911 F.2d 137
17 Fed.R.Serv.3d 706
TWIN CITY CONSTRUCTION CO. OF FARGO, and United States
Fidelity and Guaranty Company, Appellees,
TURTLE MOUNTAIN BAND OF CHIPPEWA INDIANS through its
Chairman, Richard LaFROMBOISE; The Tribal Council of the
Turtle Mountain Band of Chippewa Indians, through its
Chairman, Richard LaFromboise; The Turtle Mountain Tribal
Court, Beverly May in her official capacity as Judge of the
Turtle Mountain Tribal Court;
Ernest V. Parisien, and Ernest V. Parisien, d/b/a Parisien
United States Court of Appeals,
Submitted June 12, 1990.
Decided Aug. 13, 1990.
Melody L. McCoy, Boulder, Colo., for appellant.
Maureen Holman, Fargo, N.D., for appellees.
Before MAGILL and BEAM, Circuit Judges and LARSON,* Senior United States District Judge.
BEAM, Circuit Judge.
This much-litigated but never-tried case comes to us on appeal from the district court's denial of Ernest V. Parisien's motion under Fed.R.Civ.P. 59(e) to alter or amend the district court's judgment. By so ruling, the district court refused to entirely dissolve an injunction which prohibits Parisien from proceeding with a case--pending in tribal court--he initiated several years ago against Twin City Construction Company. Because we conclude that the district court abused its discretion in refusing to grant the Rule 59(e) motion, we reverse and remand.
In 1984, Parisien, an enrolled member of the Turtle Mountain Band of Chippewa Indians in North Dakota, filed a civil action against Twin City in tribal court. The action arose out of a dispute between Parisien, acting as a subcontractor, and Twin City, the general contractor on a contract with the Bureau of Indian Affairs to build a school on the Turtle Mountain Reservation. Sometime in 1982, Twin City became unhappy with Parisien's progress under the subcontract, while Parisien thought that Twin City's payments to him were untimely. In November of 1982, Parisien notified Twin City that he was suspending his work on the contract until spring due to extreme cold. Twin City responded by contracting with another party to perform Parisien's work. Parisien's tribal court action sought payment for work already performed and other damages.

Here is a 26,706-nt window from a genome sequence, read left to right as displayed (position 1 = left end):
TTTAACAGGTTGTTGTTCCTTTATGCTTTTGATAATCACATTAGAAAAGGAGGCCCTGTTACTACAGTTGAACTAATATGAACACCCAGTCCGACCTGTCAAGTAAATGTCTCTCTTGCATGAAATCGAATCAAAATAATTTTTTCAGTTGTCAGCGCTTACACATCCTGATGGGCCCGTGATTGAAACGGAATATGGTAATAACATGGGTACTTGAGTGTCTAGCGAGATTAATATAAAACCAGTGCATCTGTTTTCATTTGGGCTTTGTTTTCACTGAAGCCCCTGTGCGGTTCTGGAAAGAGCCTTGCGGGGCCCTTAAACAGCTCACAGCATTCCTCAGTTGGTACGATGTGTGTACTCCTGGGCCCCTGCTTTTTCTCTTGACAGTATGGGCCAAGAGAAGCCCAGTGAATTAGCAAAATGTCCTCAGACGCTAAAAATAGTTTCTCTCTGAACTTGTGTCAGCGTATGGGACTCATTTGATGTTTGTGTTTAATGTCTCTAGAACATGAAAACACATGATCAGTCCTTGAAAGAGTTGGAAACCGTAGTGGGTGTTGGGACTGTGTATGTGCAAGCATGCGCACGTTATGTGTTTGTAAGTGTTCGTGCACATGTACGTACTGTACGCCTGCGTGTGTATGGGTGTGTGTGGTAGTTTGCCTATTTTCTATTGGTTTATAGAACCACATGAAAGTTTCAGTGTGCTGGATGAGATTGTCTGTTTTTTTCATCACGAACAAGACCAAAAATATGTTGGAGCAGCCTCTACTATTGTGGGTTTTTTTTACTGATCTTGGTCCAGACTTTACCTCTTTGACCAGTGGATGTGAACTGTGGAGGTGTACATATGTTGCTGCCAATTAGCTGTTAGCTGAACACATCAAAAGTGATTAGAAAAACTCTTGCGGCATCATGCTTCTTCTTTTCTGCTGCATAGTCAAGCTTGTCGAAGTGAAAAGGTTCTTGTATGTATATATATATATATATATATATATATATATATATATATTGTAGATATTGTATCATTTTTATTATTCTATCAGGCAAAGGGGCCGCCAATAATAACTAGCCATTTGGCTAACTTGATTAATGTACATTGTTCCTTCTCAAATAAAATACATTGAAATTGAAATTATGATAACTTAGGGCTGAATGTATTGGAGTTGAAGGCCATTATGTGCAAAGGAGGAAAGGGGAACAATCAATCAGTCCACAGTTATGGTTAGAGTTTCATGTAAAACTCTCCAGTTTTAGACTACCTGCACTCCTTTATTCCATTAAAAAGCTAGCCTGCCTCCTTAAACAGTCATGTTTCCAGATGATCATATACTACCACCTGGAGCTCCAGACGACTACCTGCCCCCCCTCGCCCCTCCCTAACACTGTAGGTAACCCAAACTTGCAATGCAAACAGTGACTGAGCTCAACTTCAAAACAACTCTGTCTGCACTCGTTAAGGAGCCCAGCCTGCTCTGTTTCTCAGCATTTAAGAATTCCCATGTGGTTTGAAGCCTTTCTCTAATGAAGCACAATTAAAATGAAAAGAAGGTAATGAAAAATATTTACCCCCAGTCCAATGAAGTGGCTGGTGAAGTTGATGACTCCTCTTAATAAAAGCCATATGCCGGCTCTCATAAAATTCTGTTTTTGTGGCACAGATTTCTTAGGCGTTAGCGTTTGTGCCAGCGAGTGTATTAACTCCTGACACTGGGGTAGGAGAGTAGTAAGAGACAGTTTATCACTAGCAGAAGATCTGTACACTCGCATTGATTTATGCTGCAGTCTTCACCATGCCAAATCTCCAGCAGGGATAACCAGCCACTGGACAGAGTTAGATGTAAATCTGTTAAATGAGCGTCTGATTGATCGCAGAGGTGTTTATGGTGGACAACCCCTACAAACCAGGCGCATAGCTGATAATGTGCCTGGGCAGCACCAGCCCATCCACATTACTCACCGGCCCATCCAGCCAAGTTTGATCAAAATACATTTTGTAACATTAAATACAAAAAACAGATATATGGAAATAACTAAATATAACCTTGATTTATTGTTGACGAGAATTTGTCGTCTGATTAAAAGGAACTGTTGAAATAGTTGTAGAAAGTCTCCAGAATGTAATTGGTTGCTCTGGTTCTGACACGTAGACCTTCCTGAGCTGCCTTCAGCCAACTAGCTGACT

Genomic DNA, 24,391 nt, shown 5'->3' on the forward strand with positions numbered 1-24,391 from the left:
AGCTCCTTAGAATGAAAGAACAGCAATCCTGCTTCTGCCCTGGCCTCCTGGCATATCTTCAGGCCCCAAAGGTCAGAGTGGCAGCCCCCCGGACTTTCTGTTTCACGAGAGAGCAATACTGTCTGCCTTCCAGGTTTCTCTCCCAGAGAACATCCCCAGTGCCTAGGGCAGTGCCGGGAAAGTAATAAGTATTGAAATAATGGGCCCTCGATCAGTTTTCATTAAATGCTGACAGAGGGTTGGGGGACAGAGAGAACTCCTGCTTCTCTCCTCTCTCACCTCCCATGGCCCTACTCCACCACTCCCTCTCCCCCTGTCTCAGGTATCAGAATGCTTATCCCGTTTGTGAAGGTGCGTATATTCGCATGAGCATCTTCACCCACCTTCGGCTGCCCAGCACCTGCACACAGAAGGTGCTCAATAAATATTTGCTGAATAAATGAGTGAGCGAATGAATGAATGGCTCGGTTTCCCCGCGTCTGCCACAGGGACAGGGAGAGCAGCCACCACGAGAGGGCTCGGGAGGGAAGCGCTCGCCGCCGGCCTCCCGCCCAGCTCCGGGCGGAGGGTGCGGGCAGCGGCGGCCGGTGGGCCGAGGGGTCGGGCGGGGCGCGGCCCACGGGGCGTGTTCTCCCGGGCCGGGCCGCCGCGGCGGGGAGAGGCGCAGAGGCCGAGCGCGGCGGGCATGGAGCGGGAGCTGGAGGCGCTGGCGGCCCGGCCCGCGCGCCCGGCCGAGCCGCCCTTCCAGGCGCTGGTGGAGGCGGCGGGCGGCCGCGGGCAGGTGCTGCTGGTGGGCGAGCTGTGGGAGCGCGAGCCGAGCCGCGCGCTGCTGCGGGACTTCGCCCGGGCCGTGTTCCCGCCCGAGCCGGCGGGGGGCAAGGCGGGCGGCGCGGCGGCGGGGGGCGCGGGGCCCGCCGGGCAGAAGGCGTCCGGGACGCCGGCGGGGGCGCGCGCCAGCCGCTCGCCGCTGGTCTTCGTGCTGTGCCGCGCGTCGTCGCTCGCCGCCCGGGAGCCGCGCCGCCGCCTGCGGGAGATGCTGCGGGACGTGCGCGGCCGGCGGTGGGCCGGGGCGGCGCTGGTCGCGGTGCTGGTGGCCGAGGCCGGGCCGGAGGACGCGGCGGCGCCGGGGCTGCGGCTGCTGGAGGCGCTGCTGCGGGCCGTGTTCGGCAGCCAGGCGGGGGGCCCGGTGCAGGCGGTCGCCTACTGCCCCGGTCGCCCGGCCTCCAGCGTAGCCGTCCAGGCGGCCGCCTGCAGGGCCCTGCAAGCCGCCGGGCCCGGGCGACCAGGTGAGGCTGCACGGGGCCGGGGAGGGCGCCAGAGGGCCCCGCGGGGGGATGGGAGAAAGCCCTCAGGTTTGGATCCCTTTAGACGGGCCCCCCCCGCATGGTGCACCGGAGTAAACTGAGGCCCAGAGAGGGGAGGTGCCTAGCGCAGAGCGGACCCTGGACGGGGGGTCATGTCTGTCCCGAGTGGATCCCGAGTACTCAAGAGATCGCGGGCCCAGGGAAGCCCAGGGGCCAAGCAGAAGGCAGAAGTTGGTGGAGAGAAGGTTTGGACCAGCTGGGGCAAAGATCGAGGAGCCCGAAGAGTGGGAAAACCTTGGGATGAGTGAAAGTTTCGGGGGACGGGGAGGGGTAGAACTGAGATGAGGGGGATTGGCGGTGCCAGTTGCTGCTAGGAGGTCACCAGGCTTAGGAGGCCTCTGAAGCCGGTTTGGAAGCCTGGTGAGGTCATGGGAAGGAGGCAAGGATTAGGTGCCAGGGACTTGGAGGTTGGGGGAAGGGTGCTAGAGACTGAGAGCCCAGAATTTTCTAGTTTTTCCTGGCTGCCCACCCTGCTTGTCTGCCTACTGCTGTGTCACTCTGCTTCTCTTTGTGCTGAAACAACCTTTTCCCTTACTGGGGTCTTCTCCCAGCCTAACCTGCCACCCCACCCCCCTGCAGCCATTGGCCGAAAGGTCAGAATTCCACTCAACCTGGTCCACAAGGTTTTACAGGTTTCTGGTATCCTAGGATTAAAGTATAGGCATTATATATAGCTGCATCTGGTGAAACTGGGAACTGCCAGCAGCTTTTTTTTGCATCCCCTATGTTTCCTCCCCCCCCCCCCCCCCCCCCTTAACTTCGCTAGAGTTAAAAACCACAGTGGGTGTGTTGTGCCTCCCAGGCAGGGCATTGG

Initially, the Turtle Mountain Tribal Court held that it lacked jurisdiction over Twin City. The Turtle Mountain Tribal Code in effect at the time provided that the
Tribal Court shall have civil jurisdiction over non-Indians in any particular case where they submit themselves to the jurisdiction of the Court by instituting an action against an Indian and filing cash bond in the amount of the damages asked, or by submitting himself [sic] to the Court's jurisdiction.
Turtle Mountain Trib.Code tit. 2, Sec. 2.0102(1) (1976). The tribal court found that Twin City had not submitted itself to tribal jurisdiction. The tribal appellate court, however, found that there was jurisdiction, and remanded the matter to the tribal court for disposition on the merits.
Twin City then filed a civil action in federal district court, seeking declaratory and injunctive relief prohibiting Parisien from proceeding in tribal court. The district court entered judgment in favor of Twin City, finding that Twin City did not submit itself to tribal jurisdiction within the meaning of the tribal code. On August 25, 1987, the district court entered a permanent injunction prohibiting Parisien from proceeding in the case filed in tribal court.
On appeal, a divided panel of this circuit reversed, holding that the tribal code conveyed jurisdiction over Twin City. We granted rehearing en banc, however, and an evenly divided court affirmed the judgment of the district court, thus leaving in effect the permanent injunction. Twin City Constr. Co. v. Turtle Mountain Band of Chippewa Indians, 866 F.2d 971 (8th Cir.) (en banc), cert. denied, --- U.S. ----, 109 S.Ct. 2110, 104 L.Ed.2d 670 (1989).
Meanwhile, in September of 1987, the Turtle Mountain Tribal Code was amended to provide for tribal jurisdiction over:
(a) Business transactions conducted within the territorial jurisdiction of the Tribal Court as defined in Section 2.0102(3) of this Code; and
(b) Contracts to be performed within the Court's territorial jurisdiction, including contracts to insure any person, property or risk, located within the Court's territorial jurisdiction.